War of the Rebellion: Serial 052 Page 0138 Chapter XIII. KY.,SW.VA.,TENN.,MISS.,N.ALA.,AND N.GA.

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man the works and guard the crossings against a small force. The main force is no doubt below somewhere. You may ask me, how we can do anything to change this? If they do not send re-enforcemets, we can cross the river at least and cut the railroad above and below the city, and if they re-enforce this place strongly and prevent our crossing we still have done some good, as there will be less men to fight somewhere else. Wilder insists he can ford the river and cut the railroad, if supported. Whether this is so or not you can tell as well as any one, possibly better. I send to you McGraw, who will give you all explanations about the matter.

I must have rations, as we are out; I have found plenty of water for the whole division, if it is desired at any time to move up here, but it will not last long.

Very respectfully, yours.



P. S.-This is the latest news from General Wagner.


August 23, 1863.

Major-General CRITTENDEN,

Commanding Twenty-first Army Corps, Dunlap:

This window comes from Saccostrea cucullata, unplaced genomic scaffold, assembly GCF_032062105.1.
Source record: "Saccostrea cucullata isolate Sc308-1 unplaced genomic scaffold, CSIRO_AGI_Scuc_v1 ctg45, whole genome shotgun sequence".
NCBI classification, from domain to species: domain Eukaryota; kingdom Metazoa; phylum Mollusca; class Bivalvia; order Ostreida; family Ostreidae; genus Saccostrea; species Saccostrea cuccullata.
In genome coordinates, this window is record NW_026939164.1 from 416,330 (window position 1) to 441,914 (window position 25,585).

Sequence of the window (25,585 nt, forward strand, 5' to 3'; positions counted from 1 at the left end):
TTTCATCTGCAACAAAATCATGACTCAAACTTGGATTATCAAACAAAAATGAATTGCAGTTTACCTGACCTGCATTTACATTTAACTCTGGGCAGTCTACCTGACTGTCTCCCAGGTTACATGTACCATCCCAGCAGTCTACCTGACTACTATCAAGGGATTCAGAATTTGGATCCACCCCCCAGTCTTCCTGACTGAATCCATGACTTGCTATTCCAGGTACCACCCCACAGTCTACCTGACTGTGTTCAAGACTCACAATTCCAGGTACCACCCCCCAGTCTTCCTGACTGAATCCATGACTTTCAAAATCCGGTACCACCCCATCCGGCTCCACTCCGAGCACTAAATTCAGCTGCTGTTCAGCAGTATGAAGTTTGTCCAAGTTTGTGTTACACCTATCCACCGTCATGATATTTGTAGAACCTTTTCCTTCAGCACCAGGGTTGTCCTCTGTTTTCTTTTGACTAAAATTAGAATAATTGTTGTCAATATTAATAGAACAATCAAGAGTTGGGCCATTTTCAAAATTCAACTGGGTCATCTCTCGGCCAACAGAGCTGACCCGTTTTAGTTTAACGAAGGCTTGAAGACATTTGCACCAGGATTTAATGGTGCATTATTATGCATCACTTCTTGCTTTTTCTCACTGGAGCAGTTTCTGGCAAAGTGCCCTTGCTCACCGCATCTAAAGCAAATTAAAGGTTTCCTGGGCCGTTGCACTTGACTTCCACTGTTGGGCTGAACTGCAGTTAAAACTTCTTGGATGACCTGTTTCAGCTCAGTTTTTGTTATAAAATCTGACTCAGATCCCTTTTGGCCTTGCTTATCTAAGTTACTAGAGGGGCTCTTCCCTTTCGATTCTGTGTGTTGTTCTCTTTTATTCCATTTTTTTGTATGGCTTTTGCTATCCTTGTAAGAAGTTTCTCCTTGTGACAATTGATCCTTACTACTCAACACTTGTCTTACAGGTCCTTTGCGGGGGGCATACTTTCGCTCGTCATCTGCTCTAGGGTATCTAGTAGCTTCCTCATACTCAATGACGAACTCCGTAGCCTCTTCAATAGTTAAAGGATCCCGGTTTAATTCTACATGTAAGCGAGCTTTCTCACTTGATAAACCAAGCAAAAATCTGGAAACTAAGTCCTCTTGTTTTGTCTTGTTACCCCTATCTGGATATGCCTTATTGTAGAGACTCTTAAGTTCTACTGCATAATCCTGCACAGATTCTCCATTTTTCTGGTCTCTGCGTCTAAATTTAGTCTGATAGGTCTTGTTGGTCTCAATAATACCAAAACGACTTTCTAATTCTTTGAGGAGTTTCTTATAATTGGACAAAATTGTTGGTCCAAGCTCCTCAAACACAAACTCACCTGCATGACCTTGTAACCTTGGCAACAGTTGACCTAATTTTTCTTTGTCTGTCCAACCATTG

Your dispatch received, also Wagner's and Palmer's reports. Empty part of your wagons into the rest and send to Tracy City for supplies. Minty's movement is as strange to me as yourself. Your directions correct. The movement of Burnside, who will be in Jamestown by Tuesday night, will cover that flank. Notify Van Cleve and direct him to open communications with Burnside, if possible. This movement will renew the apprehensions of many that we mean to advance in that direction. Direct Van Cleve to keep himself supplied and ready to move.




Poe's Tavern, August 23, 1863-4 p. m.

Captain J. R. MUHLEMAN,

Assistant Adjutant-General, &c.:

A conscript just in from Harrison (having swam the Tennessee early this morning, and being well known in this neighborhood as truthful) says that two brigades passed up the river in great haste last evening for Blythe's Ferry and Hiwassee; that they went so rapidly that a great many stragglers were left in the rear, and their train of 40 wagons went at a trot. I have reports to-day, which I believe reliable, that all the crossings near here and above have been considerably re-enforced. The conscript says they are expecting an attack above. I have sent Funkhouser to-day 12 miles above

Very respectfully,